Health services in Scotland are predominantly efficient and effective, but when things go wrong the Scottish Government and dedicated NHS professionals are panned - particularly by the  right-wing sections of the press and media. It's as though the situation is much better in England where, we are told, many health trusts are in fact in financial meltdown, and a vast number of A&E departments fail to meet their targets despite working flat out.

But on this occasion it is Scottish patients who are included in the DNA columns of these damning statistics who should be issued with a tongue lashing and told in no uncertain terms about the financial impact they have on the cash-strapped NHS. 

Wednesday, 2 December 2015

SBC loses first round in waste management fiasco "cover-up"

DOUG COLLIE on a significant defeat for council secrecy

Scottish Borders Council has been ordered to provide a freedom of information requester with 'confidential' information linked to its disastrous waste management contract with New Earth Solutions, a liaison which cost local council taxpayers millions of pounds.

In a newly published decision notice, the Scottish Information Commissioner Rosemary Agnew has rejected the local authority's claims that the release of allegedly commercially sensitive information to a Freedom of Information (FOI) requester would seriously compromise NES's business interests. The company was unable to develop a multi-million pound waste treatment plant at Galashiels on both technical and financial grounds, a failure requiring the deal to be torn up.

Ms Agnew's written report reveals that SBC was so determined to keep information under wraps that they did not even provide the withheld documentation to the Commissioner when her office requested it as part of the investigation into the requester's complaint.

Instead the council referred Ms Agnew to concerns it had previously raised with regard to the information in question being subject to a confidentiality clause in its flawed and now abandoned contract with NES. Eventually they did accede to the Commissioner's legitimate request.

An experienced expert in FOI process and regulation told Not Just Sheep & Rugby: "How ludicrous is that? Has this local authority never been through a FOI investigation before?"

The request for disclosure - one of four concerning various issues surrounding the doomed contract - asked why SBC had found it necessary to stand as guarantor for its contractor New Earth Solutions (Scottish Borders) Ltd for up to £315,000 when the firm applied to the Scottish Environment Protection Agency (SEPA) for an operating certificate. The request was refused twice before an application was lodged with SIC for a decision.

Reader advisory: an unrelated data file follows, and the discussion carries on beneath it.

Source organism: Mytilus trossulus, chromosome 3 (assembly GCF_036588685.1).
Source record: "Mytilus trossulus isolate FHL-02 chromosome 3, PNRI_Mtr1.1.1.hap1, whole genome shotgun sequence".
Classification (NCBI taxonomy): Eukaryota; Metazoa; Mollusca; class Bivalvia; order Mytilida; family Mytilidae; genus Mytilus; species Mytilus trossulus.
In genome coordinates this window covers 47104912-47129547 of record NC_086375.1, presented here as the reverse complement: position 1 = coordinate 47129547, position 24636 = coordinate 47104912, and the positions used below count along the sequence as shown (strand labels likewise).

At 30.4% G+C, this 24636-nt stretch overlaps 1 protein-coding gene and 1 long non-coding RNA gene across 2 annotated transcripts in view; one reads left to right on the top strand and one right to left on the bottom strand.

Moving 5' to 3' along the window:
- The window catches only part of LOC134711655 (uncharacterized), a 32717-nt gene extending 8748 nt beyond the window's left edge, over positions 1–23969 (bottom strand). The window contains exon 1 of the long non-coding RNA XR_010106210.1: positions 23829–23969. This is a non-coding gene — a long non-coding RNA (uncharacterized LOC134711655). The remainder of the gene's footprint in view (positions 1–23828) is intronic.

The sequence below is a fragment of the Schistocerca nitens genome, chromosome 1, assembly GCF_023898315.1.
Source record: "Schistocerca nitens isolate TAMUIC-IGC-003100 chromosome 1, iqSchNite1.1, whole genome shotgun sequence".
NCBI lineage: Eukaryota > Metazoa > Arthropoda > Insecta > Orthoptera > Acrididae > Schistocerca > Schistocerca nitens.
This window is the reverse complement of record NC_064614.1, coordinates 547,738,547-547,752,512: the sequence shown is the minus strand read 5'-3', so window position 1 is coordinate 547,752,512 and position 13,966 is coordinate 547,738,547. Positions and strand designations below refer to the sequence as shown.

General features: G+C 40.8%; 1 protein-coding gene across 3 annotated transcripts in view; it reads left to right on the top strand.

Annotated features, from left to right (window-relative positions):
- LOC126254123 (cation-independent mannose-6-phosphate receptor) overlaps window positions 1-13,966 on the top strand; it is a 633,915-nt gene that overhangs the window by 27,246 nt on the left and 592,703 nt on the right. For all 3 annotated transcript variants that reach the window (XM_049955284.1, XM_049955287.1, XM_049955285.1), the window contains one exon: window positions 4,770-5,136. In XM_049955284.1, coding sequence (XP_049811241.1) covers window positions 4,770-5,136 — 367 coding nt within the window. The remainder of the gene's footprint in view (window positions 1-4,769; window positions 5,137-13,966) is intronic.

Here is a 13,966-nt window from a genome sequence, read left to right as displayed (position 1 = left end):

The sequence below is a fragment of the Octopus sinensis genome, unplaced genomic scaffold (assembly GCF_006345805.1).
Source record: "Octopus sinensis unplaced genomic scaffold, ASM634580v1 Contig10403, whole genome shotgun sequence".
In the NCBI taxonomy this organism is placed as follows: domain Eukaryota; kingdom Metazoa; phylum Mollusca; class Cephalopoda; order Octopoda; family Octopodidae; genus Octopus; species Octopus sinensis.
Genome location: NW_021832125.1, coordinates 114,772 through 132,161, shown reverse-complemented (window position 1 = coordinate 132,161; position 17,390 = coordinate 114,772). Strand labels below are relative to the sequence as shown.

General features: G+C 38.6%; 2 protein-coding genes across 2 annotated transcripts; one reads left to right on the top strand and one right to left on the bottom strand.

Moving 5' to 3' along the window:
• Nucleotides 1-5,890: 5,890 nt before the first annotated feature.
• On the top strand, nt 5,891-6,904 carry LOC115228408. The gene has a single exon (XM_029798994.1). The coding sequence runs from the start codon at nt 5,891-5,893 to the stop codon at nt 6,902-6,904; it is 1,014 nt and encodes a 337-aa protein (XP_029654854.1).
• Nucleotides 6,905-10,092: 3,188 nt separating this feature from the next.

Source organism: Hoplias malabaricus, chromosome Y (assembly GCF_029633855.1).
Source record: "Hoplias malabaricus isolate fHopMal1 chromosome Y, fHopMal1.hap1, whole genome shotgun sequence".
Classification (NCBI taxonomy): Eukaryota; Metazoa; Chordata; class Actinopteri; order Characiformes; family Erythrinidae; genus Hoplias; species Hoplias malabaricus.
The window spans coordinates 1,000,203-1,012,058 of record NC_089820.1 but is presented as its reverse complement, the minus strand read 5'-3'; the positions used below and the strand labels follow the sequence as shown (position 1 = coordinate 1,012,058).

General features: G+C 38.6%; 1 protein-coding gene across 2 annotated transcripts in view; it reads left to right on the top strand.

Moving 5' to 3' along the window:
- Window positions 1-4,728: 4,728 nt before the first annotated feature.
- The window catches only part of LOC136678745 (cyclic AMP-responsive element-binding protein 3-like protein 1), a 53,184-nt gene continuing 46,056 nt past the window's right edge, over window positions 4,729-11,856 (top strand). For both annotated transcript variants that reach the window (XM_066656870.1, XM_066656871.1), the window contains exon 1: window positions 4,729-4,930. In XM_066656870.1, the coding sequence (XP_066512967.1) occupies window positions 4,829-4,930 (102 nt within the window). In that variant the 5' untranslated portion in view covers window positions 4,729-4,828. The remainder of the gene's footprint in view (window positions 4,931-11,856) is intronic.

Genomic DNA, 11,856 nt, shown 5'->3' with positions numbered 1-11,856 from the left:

In its submissions to Ms Agnew, The council argued that the disclosure of the withheld information would be likely to cause substantial harm to the legitimate economic interests of NES. The council noted that competitors of NES could utilise this intelligence to NES’s disadvantage.

SBC also suggested that disclosure of the withheld information could have an influence on any future
business partners of NES. In either case, the Council argued that the footing of NES in a
commercial setting was likely to be weakened by disclosure of the withheld information into the
public domain.

During the course of the SIC investigation, SBC agreed to release parts of a confidential report prepared for councillors in 2012 when they agreed to approve the SEPA bond on behalf of NES.

But in dismissing the council's claims, the commissioner said she had considered all of the arguments carefully, but was not persuaded that disclosure of the withheld information would cause, or be likely to cause, substantial harm to NES.

Ms Agnew's report explains how the council had refused to disclose part of a sentence (amounting to one line of text) from the committee report , arguing that disclosure would prejudice substantially NES’s legitimate economic interests.

The council commented that the sentence contained information giving a clear indication of the financial health of NES.

But the decision report states:"The Commissioner notes that the information dates from March 2012, some three years before the request for information. It is therefore difficult to see how
disclosure of the information, three years on, could cause substantial prejudice to NES’s
legitimate interests.

"Since March 2012, NES has submitted two sets of annual accounts to Companies House which clearly contain information on its “financial health”. These annual accounts are publicly available. Given this, the Commissioner finds it difficult to accept that the withheld information would in any way dissuade future business partners from working with NES. Neither is she persuaded that disclosure of this information would enable competitors to take advantage of NES, given its age and the lack of detail."

SBC has until January 15 to provide the requester with the redacted single sentence. Separate investigations into the three allied FOI requests - all of them refused or partially refused by the council - are ongoing with decisions expected some time in the future.